Also, the "I got" example was a little trickier than the things I had in mind. I was thinking of "viola" for "voila" and "free reign" for "free rein". Things which are just WRONG whichever way you slice them. Or misuse of "there/their/they're"...
Yeah, there's definitely plenty of that about.
Title: Re: Grammar nazi
Post by: Gerard on August 23, 2015, 08:20:17 AM
Also, the "I got" example was a little trickier than the things I had in mind.

Yeah, it's a dialect difference falling out from languages being fuzzy about the boundaries between past actions and their current results. Here in Newfoundland almost everybody says "I got". Americans are leaning toward (towards?) "I've got" and mainland Canadians toward "I have". This messes up second language learners... Jacob from ERE uses "I got" almost exclusively.

Now we need grammar mods with a dialectology degree! Or else they'll be correcting Americans when they say "I just ate", or Brits when they say "I've just eaten".

Title: Re: Grammar nazi
Post by: BlueHouse on August 25, 2015, 05:03:02 AM
You know what I dream of sometimes? Spelling and grammar moderators on the forum. Nothing mean or snarky, but they would just quietly edit people's posts to correct mistakes. People copy other people, and I think the general linguistic standard would improve if people read more correct writing. Hopefully the moderators would eventually become almost obsolete!

I would like that too, with the exception that I would like to be notified when corrections are applied to my writing. I'm a bit of a grammar snob, but as I've found out on this thread, am also incorrect at times. I'd like to know so I can correct myself in the future.  I grew up with a mother who corrected every error as I spoke and I no longer have that. I find myself picking up the habits of others and misusing language too often.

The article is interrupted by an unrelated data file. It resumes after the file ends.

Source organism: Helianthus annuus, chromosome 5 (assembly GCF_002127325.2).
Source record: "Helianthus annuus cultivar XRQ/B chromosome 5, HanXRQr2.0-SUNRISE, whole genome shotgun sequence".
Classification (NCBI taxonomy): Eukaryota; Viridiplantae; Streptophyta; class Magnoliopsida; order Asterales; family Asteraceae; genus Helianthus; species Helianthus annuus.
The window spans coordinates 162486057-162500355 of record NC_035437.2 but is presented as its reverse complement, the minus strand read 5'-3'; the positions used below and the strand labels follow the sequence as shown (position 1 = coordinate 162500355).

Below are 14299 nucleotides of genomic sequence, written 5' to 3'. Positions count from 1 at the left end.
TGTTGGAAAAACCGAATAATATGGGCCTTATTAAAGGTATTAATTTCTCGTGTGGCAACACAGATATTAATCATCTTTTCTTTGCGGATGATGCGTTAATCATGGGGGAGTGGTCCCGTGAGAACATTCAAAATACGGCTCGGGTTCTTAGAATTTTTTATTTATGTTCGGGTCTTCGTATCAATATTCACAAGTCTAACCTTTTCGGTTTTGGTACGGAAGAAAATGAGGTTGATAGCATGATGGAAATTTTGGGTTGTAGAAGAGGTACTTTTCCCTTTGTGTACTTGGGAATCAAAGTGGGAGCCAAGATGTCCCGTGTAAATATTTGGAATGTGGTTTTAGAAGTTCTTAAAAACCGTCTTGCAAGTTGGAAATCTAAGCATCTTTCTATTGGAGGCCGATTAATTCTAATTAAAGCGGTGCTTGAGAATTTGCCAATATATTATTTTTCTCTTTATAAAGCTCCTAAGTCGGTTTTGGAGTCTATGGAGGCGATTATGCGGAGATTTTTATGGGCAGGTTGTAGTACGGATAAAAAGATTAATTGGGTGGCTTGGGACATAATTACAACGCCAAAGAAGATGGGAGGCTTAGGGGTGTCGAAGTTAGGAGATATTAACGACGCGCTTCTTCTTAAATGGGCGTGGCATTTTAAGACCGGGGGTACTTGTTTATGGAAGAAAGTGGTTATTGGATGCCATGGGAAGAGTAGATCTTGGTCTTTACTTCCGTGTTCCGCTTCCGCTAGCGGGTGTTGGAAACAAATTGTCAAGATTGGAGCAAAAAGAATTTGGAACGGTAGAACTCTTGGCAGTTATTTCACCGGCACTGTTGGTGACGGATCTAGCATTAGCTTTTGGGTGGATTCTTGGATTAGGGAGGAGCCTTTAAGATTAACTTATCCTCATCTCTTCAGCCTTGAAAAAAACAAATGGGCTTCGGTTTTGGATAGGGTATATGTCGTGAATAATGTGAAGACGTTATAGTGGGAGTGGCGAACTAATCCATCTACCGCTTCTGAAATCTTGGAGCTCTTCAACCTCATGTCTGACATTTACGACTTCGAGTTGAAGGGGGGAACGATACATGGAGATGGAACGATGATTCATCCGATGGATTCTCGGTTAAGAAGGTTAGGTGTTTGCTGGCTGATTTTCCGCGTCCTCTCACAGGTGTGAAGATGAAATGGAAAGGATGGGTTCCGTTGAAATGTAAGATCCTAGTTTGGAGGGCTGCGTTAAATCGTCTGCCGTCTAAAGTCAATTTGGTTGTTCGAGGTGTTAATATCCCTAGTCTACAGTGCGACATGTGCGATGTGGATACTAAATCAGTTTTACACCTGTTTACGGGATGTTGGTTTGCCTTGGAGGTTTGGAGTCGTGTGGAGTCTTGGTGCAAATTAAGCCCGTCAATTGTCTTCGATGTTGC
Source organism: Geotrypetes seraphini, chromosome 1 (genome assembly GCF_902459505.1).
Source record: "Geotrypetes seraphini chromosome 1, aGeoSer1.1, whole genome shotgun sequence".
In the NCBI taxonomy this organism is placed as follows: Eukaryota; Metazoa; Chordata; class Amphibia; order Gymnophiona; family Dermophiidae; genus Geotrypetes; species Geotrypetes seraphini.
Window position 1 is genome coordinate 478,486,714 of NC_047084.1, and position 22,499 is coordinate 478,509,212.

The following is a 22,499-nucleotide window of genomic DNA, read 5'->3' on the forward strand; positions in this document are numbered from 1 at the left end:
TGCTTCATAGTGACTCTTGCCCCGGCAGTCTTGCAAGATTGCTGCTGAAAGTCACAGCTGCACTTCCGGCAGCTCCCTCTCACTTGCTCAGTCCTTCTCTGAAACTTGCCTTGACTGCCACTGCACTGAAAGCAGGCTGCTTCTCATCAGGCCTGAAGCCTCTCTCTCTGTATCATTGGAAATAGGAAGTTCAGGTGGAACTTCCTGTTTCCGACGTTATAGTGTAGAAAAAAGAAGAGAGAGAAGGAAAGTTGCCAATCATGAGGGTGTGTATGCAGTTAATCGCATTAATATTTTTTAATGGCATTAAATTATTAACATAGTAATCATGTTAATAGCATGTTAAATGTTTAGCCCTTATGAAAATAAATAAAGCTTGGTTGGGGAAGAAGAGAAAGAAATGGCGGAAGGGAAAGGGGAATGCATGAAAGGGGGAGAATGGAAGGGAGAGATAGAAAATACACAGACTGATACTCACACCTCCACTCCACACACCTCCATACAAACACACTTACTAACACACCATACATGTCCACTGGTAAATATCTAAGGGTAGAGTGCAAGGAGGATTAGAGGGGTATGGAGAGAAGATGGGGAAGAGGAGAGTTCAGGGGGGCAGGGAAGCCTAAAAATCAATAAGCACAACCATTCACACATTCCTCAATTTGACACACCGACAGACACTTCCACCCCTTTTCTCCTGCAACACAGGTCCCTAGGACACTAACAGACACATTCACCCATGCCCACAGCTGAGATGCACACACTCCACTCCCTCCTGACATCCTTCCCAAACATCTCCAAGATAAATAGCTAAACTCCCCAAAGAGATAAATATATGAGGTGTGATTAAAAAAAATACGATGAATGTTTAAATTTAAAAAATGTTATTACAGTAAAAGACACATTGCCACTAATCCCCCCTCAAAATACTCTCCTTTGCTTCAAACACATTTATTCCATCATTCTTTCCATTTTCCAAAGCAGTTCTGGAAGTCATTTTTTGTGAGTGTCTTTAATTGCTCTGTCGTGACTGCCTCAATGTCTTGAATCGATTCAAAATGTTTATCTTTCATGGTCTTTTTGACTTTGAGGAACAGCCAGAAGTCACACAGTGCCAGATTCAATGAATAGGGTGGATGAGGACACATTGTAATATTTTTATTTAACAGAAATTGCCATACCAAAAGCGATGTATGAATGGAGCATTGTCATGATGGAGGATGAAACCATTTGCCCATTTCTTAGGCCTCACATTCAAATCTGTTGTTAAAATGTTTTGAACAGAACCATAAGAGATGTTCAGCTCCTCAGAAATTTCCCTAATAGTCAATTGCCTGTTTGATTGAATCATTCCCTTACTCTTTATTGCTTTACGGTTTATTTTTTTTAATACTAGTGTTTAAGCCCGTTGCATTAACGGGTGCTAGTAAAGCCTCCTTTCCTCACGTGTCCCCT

One of the worst things I see is when someone corrects proper use of object pronouns.   Then I have to correct them and say, no, I was correct and you are not. (I think! )

I also hate "whomever" even when it is used correctly. So I never use it.
Title: Re: Grammar nazi
Post by: Basenji on August 25, 2015, 06:47:04 AM
How have I missed this thread before? My people! I'd love a secret grammar/spelling mod as long as profanity used for emphasis and humor and the obviously ironic use of slang/neologisms/nonstandard English would be spared. Amirite?
Title: Re: Grammar nazi
Post by: brooklynguy on August 25, 2015, 07:30:59 AM
Are you people serious?  The grammar nazis want to create secret grammar police?  You can practice grammar national socialism in the confines of your thread until you're blue in the face, but there's no way the rest of us are going to sit back and let you establish the grammar gestapo.
Title: Re: Grammar nazi
Post by: Gerard on August 25, 2015, 11:20:47 AM
I found myself grammar-nazi-ing the other day, and got pushback! I emailed the CBC to suggest they replace "staunch" with "stanch" in an article about  the hemorrhaging Chinese economy, and the quickly replied to tell me that their style guide requires "staunch"! Apparently this is a distinction that the entire rest of the planet stopped worrying about and didn't tell me.
Title: Re: Grammar nazi
Post by: Basenji on August 25, 2015, 11:49:48 AM
Are you people serious?  The grammar nazis want to create secret grammar police?  You can practice grammar national socialism in the confines of your thread until you're blue in the face, but there's no way the rest of us are going to sit back and let you establish the grammar gestapo.
You're correct, we need to change our political metaphor to something more palatable, how about Grammar Spring? Non-Violence Grammar? Slow Words Movement? Occupy English?
Title: Re: Grammar nazi
Post by: KittyCat on August 25, 2015, 12:07:12 PM
This one was mentioned before: using "whom" incorrectly.

Another one that gets to me is the confusion between "me" and "I", and it happens quite frequently. "Me and her will do it." "Want to go to the store with so-and-so and I?"
Title: Re: Grammar nazi
Post by: MDM on August 25, 2015, 12:53:14 PM
Are you people serious?  The grammar nazis want to create secret grammar police?  You can practice grammar national socialism in the confines of your thread until you're blue in the face, but there's no way the rest of us are going to sit back and let you establish the grammar gestapo.